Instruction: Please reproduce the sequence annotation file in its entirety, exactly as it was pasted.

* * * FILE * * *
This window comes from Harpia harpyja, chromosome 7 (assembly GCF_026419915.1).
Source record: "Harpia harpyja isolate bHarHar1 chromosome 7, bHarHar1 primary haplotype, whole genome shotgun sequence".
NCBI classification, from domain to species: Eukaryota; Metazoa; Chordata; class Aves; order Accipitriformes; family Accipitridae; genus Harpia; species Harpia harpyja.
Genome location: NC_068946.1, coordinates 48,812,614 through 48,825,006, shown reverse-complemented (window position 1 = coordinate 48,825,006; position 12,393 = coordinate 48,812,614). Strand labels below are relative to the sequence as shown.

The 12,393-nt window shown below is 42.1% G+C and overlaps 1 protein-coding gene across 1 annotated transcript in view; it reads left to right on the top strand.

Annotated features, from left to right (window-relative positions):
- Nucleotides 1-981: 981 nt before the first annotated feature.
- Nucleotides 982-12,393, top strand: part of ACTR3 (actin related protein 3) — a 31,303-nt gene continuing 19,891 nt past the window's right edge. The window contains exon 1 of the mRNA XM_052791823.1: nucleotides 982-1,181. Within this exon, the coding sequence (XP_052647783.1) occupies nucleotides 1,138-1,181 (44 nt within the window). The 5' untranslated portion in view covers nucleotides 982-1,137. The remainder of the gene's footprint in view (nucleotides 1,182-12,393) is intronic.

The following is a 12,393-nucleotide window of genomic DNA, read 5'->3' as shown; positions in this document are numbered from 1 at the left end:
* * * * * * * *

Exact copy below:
This window comes from Harpia harpyja, chromosome 7 (assembly GCF_026419915.1).
Source record: "Harpia harpyja isolate bHarHar1 chromosome 7, bHarHar1 primary haplotype, whole genome shotgun sequence".
NCBI classification, from domain to species: Eukaryota; Metazoa; Chordata; class Aves; order Accipitriformes; family Accipitridae; genus Harpia; species Harpia harpyja.
Genome location: NC_068946.1, coordinates 48,812,614 through 48,825,006, shown reverse-complemented (window position 1 = coordinate 48,825,006; position 12,393 = coordinate 48,812,614). Strand labels below are relative to the sequence as shown.

The 12,393-nt window shown below is 42.1% G+C and overlaps 1 protein-coding gene across 1 annotated transcript in view; it reads left to right on the top strand.

Annotated features, from left to right (window-relative positions):
- Nucleotides 1-981: 981 nt before the first annotated feature.
- Nucleotides 982-12,393, top strand: part of ACTR3 (actin related protein 3) — a 31,303-nt gene continuing 19,891 nt past the window's right edge. The window contains exon 1 of the mRNA XM_052791823.1: nucleotides 982-1,181. Within this exon, the coding sequence (XP_052647783.1) occupies nucleotides 1,138-1,181 (44 nt within the window). The 5' untranslated portion in view covers nucleotides 982-1,137. The remainder of the gene's footprint in view (nucleotides 1,182-12,393) is intronic.

The following is a 12,393-nucleotide window of genomic DNA, read 5'->3' as shown; positions in this document are numbered from 1 at the left end: